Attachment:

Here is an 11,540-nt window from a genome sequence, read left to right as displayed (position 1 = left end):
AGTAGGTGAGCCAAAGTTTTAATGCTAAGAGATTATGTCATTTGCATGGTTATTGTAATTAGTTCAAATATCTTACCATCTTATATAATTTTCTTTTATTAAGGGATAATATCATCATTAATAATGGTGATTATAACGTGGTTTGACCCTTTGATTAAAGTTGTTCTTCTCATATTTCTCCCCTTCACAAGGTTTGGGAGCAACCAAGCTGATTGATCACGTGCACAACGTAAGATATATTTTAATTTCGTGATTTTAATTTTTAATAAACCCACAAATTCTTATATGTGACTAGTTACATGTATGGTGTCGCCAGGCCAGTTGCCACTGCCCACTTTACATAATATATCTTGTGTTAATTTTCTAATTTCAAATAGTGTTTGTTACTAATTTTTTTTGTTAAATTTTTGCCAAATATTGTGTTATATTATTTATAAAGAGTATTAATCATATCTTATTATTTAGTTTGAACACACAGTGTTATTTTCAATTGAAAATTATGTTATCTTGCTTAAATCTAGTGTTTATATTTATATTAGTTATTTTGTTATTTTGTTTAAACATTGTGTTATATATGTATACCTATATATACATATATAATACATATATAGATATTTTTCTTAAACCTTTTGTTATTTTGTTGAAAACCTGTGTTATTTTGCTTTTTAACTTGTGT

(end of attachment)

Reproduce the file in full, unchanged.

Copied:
Here is an 11,540-nt window from a genome sequence, read left to right as displayed (position 1 = left end):
AGTAGGTGAGCCAAAGTTTTAATGCTAAGAGATTATGTCATTTGCATGGTTATTGTAATTAGTTCAAATATCTTACCATCTTATATAATTTTCTTTTATTAAGGGATAATATCATCATTAATAATGGTGATTATAACGTGGTTTGACCCTTTGATTAAAGTTGTTCTTCTCATATTTCTCCCCTTCACAAGGTTTGGGAGCAACCAAGCTGATTGATCACGTGCACAACGTAAGATATATTTTAATTTCGTGATTTTAATTTTTAATAAACCCACAAATTCTTATATGTGACTAGTTACATGTATGGTGTCGCCAGGCCAGTTGCCACTGCCCACTTTACATAATATATCTTGTGTTAATTTTCTAATTTCAAATAGTGTTTGTTACTAATTTTTTTTGTTAAATTTTTGCCAAATATTGTGTTATATTATTTATAAAGAGTATTAATCATATCTTATTATTTAGTTTGAACACACAGTGTTATTTTCAATTGAAAATTATGTTATCTTGCTTAAATCTAGTGTTTATATTTATATTAGTTATTTTGTTATTTTGTTTAAACATTGTGTTATATATGTATACCTATATATACATATATAATACATATATAGATATTTTTCTTAAACCTTTTGTTATTTTGTTGAAAACCTGTGTTATTTTGCTTTTTAACTTGTGT